Reaseheath students mark World War 1 centenary
Reaseheath College, Nantwich, students commemorated the 100th anniversary of the World War 1 Armistice with poignant displays of what the significant anniversary means to them.
Activities across college culminated with a display of 1400 crosses made by construction students and laid out by countryside students on the college’s main lawn to spell the words ‘Thank You’. Students and staff from all departments, some with goats, ponies and dogs from Reaseheath’s Animal Management Centre and Zoo, gathered at the display on Friday at 11am to pay tribute with two minutes of silence and reflection.
As well as remembering the soldiers and civilians who have and continue to lose their lives in conflict, the students also paid homage to the 16 million animals put into service during World War 1 and who endured horrific conditions transporting ammunition, ambulances, food rations and messages.
Poppies, old photos and researched articles were on show throughout the college and included an Animal Management display about animals in war, a weeping window display by floristry and horticulture students, fabricated wreaths manufactured by engineering and motor vehicle students and historic photos and researched articles in the equine, agriculture, food manufacture and foundation departments. Business students assisted with graphics.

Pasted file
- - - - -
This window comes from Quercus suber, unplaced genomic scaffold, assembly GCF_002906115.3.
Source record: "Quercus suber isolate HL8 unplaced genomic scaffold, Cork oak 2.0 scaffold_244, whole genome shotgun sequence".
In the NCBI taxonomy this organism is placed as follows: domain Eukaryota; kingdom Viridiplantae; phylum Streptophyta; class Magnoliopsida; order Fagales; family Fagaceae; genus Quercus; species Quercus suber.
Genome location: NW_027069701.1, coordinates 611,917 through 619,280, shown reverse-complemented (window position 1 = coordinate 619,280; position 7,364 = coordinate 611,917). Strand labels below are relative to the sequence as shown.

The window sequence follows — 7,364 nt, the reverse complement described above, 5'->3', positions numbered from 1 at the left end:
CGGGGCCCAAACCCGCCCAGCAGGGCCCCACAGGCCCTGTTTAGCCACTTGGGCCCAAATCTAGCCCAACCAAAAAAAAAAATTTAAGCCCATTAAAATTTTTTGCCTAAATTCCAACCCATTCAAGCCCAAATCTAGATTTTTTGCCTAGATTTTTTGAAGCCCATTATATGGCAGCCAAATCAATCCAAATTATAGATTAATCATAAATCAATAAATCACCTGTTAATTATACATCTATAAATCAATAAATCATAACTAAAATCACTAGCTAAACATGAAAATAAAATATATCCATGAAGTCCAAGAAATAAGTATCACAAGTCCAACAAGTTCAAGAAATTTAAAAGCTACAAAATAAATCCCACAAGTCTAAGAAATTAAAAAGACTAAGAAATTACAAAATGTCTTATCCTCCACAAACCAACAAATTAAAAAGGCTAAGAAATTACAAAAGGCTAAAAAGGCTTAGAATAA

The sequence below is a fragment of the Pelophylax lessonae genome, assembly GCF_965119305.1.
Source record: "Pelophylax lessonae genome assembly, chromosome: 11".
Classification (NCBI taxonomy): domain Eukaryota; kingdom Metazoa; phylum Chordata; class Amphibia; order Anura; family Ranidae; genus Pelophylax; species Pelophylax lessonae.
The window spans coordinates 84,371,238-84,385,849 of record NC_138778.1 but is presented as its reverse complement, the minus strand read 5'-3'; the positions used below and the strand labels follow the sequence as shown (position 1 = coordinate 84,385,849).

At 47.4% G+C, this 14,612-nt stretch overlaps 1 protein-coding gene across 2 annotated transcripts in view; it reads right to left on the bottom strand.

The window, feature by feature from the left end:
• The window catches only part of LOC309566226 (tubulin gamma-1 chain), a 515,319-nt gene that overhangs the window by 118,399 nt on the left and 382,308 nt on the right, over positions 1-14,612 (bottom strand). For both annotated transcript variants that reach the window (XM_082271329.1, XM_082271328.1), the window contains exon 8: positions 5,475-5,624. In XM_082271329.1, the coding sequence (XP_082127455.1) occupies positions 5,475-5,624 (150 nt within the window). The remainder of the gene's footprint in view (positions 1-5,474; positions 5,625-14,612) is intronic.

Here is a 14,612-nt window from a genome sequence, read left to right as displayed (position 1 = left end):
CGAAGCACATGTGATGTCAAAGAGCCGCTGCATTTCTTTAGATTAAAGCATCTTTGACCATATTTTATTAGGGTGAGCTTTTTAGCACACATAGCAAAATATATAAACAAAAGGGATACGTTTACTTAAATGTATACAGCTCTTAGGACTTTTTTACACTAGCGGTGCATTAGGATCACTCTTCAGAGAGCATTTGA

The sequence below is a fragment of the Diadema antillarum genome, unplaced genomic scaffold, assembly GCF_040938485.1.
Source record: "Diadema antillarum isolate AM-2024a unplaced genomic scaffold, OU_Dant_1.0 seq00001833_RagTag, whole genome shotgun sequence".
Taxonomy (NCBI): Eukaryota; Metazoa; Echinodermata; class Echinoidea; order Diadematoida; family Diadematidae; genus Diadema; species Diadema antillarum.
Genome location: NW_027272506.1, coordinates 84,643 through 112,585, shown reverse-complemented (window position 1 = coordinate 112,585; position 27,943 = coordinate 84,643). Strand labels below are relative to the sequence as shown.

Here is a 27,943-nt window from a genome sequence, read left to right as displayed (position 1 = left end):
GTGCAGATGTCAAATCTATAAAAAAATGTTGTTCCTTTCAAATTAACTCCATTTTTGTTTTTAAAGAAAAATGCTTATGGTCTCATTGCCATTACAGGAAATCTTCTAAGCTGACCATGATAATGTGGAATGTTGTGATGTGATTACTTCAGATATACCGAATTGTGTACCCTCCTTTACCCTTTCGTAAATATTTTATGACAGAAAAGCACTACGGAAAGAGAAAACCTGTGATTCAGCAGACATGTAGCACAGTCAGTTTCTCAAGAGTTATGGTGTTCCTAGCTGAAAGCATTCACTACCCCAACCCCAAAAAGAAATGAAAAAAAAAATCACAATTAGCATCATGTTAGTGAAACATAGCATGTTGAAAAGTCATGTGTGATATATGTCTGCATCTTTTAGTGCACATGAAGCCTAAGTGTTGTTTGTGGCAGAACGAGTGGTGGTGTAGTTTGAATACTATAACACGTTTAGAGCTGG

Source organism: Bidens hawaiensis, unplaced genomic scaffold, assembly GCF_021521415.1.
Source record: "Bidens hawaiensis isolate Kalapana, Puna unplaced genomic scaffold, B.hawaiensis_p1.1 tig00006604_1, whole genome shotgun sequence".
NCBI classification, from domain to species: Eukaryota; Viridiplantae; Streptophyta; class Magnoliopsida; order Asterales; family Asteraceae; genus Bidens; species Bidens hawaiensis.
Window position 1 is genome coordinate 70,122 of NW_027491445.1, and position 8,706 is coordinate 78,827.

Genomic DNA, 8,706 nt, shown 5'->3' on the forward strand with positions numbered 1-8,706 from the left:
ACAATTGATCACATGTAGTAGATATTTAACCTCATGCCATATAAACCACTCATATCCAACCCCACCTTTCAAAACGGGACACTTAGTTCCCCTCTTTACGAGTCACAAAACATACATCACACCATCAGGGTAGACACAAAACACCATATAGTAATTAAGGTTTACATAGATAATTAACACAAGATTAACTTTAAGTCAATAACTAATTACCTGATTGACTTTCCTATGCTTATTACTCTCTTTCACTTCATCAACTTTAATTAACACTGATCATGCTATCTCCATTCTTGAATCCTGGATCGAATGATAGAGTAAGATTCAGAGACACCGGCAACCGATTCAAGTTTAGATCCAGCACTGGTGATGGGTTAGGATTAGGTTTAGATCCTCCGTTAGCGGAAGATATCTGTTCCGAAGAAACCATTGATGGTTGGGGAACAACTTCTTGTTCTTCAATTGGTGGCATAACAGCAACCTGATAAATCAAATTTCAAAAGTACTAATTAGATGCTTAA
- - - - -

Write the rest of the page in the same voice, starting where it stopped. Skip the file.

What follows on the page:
Level 3 Diploma in Food Technology student Laura Mellor said: “It’s very important that we, as students, remember what happened and who we lost, and also to make sure that atrocities like the two great wars never happen again.”
Peter and Kay Epton members of the Poppy Appeal team for the Nantwich and District branch of The Royal British Legion attended the commemoration along with Jennifer Donald, Community Fund Raiser for The Royal British Legion’s East Cheshire area.
Peter said: “Reaseheath’s students have put on a brilliant display and the whole tribute has been a tremendous success. It’s important that the current generation remember the sacrifices of previous generations.”
Jennifer added: “This is a fantastic example of young people saying ‘thank you’ to those who served, sacrificed and changed our world for ever.”